At work, our lockers are secured by four-digit combination locks. Sometimes people leave the company (like seasonal workers and such) and they forget to leave their locker open. So the maintenance guy comes in with a ridiculously oversized pair of bolt cutters and makes easy work of removing the lock.

Which, of course, I recovered.

A discarded combination lock
Something to play with.

This particular lock is an ABUS Jet Set 155.

There are two round 'pins' on the other side that hold the lock together. It isn't possible to undo them, so it required a metal bit to drill out those pins. That done, we can see what is inside.

The lock mechanism
The lock mechanism revealed.

It's actually remarkably simple. Let's tear it down fully to see what all the bits are.

The lock mechanism taken apart
All the bits.

There are three primary parts to this mechanism. The first part is the wheel with the numbers. This is the user-facing part. Inside the wheel with the numbers is another wheel. This has four pins on the outside (that latch into place on the number wheel). The inside has a lip that runs all of the way around except for where there is a groove.
The final part is the shackle. You can see at the back of the photo that it has five pins. The uppermost pin holds the shackle in position in the lock, and the remaining four pins match up with the inner wheel. When the shackle is below the lip, it is held in place and cannot move. When the groove in the lip matches up with the shackle's pin, if all of the numbers match up, the shackle can move and the lock can open.

Finally, the spring and washer at the bottom end puts tension on the shackle and inner wheels if you try to press the shackle beyond the normal closed position. This is possible with the lock open and swung out to one side. Why would you do this? Well, it presses all of the inner wheels downwards disengaging the four pins from the numbers. This means you can freely turn the numbers, and when you release pressure on the shackle, the spring will push everything back into place. The inner wheel pins will reengage with the number wheels and... you've just changed the code to the code you wish to use.

Let's take a closer look at the two wheels, this will make things clearer.

The two wheels
The two wheels.

Here is looking into the lock mechanism with all of the wheels lined up. This is not the open position, the grooves have been lined up along the bottom so it is easier to see. The actual unlock position is with the groves to the left (or a quarter turn clockwise).

All of the grooves lined up
All of the grooves lined up.

Now we know how it works, can we work out how to pick it?

You'd think with such a simple mechanism that it would be a matter of just pulling on the shackle really hard and just forcing each number until it clicks into place. The theory is perfectly understandable, but this lock seems to be fairly resistant to such a simple attack as that. That's perhaps because this lock costs about €20 so it's not that bad.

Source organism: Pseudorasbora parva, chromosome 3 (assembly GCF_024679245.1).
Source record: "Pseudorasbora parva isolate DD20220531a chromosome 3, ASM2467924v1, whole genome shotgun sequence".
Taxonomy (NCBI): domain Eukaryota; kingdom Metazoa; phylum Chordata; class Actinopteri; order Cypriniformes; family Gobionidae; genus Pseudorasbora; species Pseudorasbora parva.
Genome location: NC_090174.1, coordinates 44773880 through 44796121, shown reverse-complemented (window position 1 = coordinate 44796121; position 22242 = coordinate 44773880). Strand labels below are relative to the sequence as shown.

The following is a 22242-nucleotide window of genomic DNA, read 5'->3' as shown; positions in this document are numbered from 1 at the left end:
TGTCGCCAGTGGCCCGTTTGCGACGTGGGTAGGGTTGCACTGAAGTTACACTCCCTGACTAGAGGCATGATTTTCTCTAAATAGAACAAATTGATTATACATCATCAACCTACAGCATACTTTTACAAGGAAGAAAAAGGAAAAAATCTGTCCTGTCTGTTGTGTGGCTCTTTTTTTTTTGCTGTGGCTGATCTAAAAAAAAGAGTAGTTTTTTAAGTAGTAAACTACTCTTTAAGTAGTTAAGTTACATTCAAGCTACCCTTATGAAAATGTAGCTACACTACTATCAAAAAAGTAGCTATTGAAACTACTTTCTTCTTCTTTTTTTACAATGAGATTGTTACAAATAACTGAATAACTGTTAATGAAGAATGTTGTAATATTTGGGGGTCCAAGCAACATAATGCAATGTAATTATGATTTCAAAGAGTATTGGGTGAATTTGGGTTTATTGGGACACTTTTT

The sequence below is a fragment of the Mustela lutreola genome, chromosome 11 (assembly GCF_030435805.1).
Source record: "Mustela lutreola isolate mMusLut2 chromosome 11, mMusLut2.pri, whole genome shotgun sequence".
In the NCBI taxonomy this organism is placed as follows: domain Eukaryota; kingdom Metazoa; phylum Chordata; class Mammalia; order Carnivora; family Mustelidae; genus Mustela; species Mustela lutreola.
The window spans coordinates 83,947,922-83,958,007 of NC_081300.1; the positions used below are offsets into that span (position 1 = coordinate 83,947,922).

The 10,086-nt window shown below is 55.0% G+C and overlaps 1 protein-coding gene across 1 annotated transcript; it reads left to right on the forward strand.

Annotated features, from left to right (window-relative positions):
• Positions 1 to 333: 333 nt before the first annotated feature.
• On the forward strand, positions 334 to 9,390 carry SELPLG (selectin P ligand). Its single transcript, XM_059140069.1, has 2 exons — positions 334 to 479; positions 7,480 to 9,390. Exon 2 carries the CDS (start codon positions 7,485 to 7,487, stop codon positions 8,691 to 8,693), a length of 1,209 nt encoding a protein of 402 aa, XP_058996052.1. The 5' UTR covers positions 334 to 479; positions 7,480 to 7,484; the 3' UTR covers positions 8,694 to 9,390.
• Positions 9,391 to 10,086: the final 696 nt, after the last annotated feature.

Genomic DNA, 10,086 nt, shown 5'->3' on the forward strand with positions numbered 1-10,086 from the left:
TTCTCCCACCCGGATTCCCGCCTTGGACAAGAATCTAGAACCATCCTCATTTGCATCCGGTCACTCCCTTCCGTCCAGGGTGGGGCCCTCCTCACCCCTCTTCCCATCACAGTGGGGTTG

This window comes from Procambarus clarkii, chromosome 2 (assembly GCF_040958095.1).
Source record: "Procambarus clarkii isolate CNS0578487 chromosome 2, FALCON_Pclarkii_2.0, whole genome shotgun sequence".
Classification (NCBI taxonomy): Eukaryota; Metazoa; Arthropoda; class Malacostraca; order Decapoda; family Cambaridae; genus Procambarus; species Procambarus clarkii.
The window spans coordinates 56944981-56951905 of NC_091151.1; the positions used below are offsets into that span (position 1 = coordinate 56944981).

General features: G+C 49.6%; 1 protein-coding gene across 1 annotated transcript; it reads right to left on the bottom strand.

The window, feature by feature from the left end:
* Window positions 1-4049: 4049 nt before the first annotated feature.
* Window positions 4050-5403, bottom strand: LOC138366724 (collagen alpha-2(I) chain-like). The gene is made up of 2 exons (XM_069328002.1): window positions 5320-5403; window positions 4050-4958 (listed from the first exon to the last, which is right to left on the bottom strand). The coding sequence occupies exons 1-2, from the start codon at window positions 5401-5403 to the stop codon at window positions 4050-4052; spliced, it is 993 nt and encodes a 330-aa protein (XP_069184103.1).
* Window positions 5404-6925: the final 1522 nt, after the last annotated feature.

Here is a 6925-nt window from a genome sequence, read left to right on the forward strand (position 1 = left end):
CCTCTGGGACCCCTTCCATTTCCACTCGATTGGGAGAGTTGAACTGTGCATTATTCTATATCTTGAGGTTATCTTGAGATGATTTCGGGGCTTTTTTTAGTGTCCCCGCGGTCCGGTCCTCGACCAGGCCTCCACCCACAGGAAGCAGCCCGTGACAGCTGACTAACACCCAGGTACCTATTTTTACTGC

The often-quoted method is as follows:

  • Apply some pressure to pull on the shackle, but not too much.
  • Find the number that is the stiffest. Turn it one place and then check the other numbers. If they have become stiffer, then the number you're turning is correct. There may or may not be a faint click when that number gets into place.
  • Repeat for the second and third numbers (picking the stiffest each time).
  • For the final number, just brute force it, there are only ten possibilities.

The above has never worked for me, but then I'm hardly an experienced lock picker. Maybe there's something subtle that I'm just not noticing.

Luckily, there's a Plan B that can get the lock open in about a minute, and it's dead easy. No, really.

To understand how this works, let us go back and take a closer look at the inner wheel again.

The inner wheel
The inner wheel.

What ought to stand out for you here is that dinky little notch. I'm just going to guess that it helps when building this lock to have the wheels all correctly lined up on the default 0000 position (which is a lot more customer friendly than saying "your guess is as good as ours").
It is, however, a fatal flaw.

If you have an older lock, quite often the casing starts to open from use and abuse (like dropping the lock onto a solid floor too many times). So simply look down into the lock and line up all of the little notches, as shown in the picture. Then subtract two from each number, and the lock will pop open.

Lining up the notches visually
Lining up the notches visually.

If you have a newer lock, you probably won't be able to see inside it. In this case, bust out your mother's (or wife/girlfriend's) sewing kit and find the thinnest needle you can. Gently insert it into the lock between the first and second digits. Note that this will force the metal apart slightly, so it isn't an entirely undetectable thing to do.